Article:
WTF is my mom doing? She has her hands out, palms up, lips pursed. Which means my brother and I are probably arguing, and my mom is saying "Just take the goddamn picture, Kelly Marie!" We'll not even discuss the frosted and feathered hair, because I am too distracted by the shiny purple pantsuit. What is that material? Sealskin? Whatever it is, it is so slick she is about to slide right off that fugly chair, which was some sort of corduroy/chenille hybrid. Like if your favorite blankie ate your favorite pair of Tuffskins and shat it out, and it anchored itself with enormous, shellacked, gold rimmed wooden posts - it would be that chair.

My dad looks pretty normal, even though he is flashing his butt-white chicken legs. My dad was part American Indian - the top part. His face, arms, chest and back would get the deepest, darkest brown, but his poor little legs stuck out like two q-tips. He is sporting the ever-present Marlboro, and the ashtray (on a stand!) is nearby. Please note the spittoon on the floor. To my knowledge, it was only a 'decorative' spittoon, and not used for actual spit.

Hanging on the wall above them is a dreamcatcher, that I'm pretty sure my mom made. It was made of - what the hell, I don't know. I don't know what it was about the era that made them manufactured materials that defy description. But it was...fluffy? Sproingy? Kind of like cushion stuffing. It is flanked by some American Indian plaster wall hangings my mom painted (did we have a fuck ton of those!). One of her finest works is seen to the right of the chair on the floor.

That's The Chief. Hours of painstaking labor went into painting him. Honestly, my mom could have had a career with The Franklin Mint, handcrafting fine collectibles. Statues, wall hangings, figurines - my mom was into unfinished pottery before paint your own was cool. The Chief was a masterpiece, and by his presence on the floor I can only assume he eventually got taken out by the vacuum cleaner or peed on by the dog.

And yes, that is a macrame plant holder hanging from the ceiling. My mom (God, she's crafty!) spent hours sitting on the floor, polyester yarn looped around her big toe, macrame-ing every size and shape of plant hanger imaginable. I know for a fact she still has all her macrame supplies in a foot locker in the attic, just waiting for it to come back into fashion. Macrame hung in my parents' house until at least the mid-90s, which was also around the same time they finally admitted that maybe CDs were going to replace cassette tapes, after all.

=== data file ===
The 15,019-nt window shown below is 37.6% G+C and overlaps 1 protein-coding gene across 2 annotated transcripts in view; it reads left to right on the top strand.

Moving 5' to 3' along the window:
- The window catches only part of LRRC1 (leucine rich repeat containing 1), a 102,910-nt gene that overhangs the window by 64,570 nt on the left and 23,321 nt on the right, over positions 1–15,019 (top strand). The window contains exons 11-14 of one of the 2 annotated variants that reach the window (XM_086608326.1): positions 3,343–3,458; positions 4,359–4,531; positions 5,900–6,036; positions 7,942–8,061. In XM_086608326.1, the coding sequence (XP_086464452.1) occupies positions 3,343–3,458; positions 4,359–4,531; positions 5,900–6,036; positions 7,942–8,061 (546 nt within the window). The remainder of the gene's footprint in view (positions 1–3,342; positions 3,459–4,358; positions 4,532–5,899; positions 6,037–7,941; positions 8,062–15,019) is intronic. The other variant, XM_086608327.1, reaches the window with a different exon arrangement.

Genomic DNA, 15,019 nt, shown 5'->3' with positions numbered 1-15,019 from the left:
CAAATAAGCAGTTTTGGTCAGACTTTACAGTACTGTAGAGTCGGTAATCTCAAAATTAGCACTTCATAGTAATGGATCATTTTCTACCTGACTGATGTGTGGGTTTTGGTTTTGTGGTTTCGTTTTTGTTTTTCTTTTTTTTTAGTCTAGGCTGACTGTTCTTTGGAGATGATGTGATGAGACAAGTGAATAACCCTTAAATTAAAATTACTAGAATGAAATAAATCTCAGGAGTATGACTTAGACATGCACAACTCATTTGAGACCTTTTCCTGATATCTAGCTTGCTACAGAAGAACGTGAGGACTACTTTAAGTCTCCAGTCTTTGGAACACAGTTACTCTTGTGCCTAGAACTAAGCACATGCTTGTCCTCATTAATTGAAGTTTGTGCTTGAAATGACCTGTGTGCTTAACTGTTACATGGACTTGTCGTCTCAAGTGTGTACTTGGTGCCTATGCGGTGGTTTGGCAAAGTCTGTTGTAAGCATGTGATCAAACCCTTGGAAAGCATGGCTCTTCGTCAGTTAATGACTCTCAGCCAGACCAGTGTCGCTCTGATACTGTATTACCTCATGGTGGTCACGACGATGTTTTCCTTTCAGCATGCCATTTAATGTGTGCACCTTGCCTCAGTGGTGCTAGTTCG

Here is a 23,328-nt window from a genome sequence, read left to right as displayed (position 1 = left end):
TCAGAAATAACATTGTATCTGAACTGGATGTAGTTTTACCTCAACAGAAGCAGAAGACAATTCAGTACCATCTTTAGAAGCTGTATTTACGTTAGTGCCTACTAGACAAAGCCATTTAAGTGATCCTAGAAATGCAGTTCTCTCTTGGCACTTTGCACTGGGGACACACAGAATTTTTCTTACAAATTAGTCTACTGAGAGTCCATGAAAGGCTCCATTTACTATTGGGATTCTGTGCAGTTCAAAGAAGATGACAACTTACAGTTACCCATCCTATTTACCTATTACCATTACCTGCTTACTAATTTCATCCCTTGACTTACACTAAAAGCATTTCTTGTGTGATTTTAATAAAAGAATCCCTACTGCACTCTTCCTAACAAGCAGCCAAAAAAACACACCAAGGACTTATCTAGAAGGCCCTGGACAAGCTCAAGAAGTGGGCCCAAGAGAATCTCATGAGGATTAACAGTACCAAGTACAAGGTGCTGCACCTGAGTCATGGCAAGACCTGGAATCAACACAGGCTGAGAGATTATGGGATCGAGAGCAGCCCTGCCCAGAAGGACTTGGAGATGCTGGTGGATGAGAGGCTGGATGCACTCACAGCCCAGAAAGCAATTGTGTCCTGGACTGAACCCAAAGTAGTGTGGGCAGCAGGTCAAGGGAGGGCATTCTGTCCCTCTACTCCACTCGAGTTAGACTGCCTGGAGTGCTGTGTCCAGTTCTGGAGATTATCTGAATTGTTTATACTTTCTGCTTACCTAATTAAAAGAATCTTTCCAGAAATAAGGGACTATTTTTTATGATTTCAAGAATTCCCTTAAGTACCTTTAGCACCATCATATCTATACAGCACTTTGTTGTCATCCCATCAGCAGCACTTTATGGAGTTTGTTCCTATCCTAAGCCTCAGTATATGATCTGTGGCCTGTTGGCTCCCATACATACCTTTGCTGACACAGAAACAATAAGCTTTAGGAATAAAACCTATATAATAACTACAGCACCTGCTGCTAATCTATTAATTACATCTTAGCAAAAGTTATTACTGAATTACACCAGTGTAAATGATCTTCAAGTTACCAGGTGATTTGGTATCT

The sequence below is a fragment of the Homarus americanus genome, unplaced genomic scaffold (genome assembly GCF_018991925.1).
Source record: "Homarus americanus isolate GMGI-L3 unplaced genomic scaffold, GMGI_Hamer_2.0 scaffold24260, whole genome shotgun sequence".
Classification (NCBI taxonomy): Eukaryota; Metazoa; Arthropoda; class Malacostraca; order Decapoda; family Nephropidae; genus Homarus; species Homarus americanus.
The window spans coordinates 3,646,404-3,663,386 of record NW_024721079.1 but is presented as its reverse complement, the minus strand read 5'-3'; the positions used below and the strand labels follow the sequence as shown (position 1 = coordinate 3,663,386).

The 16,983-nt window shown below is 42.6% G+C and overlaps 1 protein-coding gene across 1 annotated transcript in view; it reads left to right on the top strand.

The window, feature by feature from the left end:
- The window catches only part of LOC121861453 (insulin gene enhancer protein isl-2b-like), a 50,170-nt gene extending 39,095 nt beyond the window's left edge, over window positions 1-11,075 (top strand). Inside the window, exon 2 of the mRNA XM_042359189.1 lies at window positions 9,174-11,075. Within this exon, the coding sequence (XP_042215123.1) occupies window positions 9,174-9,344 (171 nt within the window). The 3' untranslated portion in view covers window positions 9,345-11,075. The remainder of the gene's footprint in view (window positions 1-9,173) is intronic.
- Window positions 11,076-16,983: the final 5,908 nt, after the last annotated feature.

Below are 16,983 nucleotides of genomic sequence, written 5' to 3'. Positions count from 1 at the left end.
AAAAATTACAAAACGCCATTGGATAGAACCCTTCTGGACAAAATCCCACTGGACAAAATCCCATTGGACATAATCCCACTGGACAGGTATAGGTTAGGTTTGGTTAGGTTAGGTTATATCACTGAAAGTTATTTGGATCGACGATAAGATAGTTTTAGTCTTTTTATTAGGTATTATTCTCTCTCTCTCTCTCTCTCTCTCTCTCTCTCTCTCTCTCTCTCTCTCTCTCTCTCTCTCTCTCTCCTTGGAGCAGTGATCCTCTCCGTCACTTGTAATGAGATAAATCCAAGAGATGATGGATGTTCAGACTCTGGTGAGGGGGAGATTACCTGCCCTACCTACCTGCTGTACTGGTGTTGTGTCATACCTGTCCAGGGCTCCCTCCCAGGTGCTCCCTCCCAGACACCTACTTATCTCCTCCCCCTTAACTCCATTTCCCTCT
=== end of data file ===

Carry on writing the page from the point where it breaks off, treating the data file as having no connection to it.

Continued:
It is unfortunate that the wagon wheel coffee table is out of the frame in this picture, because it was the cornerstone of the whole design scheme. The best part of the table is that my parents never got a piece of glass to put on the top. So, not only was it the ugliest coffee table ever, it was also completely unusable. It was always fun to see people come to our house for the first time and try to set a glass down. Hahaha! Joke's on you! No glass!

I miss you, dumb pointless coffee table! I miss you, 1986!

(Also, please go vote at Circle of Moms - click on the thumbs up by SFC. Thank you, you are awesome.)

Sunday, May 1, 2011


In honor of prom season, that oversexed, overdressed month which is the pinnacle of every angst-filled teenage life, I pulled out my prom pictures.

I went to two junior proms, dressing simply, elegantly, and keeping my hair within a two-foot radius around my head. But for Senior Ball, well - I blew that shit out. 

I don't think the pictures do the Giant Green Monstrosity justice. It was emerald taffeta, with a lace overlay on the bodice, and the sleeves entirely of lace. I also want to note that the mid-80s travesty I am sitting on does not belong to my parents. Our house was tastefully decorated with things like wagon wheel coffee tables and horse collar mirrors. Mama didn't do tacky ass floral prints. And is that a giant console TV in front of me? Why yes, yes it is.

I am not sure what the hell is going on with my eyebrows, except that I apparently had not yet made friends with a tweezer. The hair took HOURS (no exaggeration), as it is naturally wicked thick and stick straight. I cranked the Richard Caruso Molecular Hairsetter up to HIGH and rolled and rolled and rolled. There are peace treaties that have been crafted in less time than I spent on my hair.

I hit the tanning bed the day prior and overdid it. You may notice the red glow of my arms through the lace. My poor arms were so hot, girls in strapless dresses huddled around me like a bunch of hobos for warmth.

I went with some ugly bitches!

I had a mad crush on the boy I asked to prom (gasp!) and had he wanted to get frisky (which he didn't? What guy could resist that hotness?), there is no way I could have played through the pain. In fact, my date and his stupid ass Dutch Boy haircut were so lame, I spent much of the evening regretting asking him, and thanking my lucky stars I had such fun friends to hang out with. Note to moms sending their daughters off to prom with boys who have suspect haircuts: Get them good and sunburned first. 

Our Senior Ball theme was "A Night to Remember", and - 21 years later - I suppose it was. But for entirely different reasons than I thought it would be. That's a good thing. 

(Don't forget to vote for SFC every day from now until May 16 at Circle of Moms. Click on the thumbs up button. Thanks!)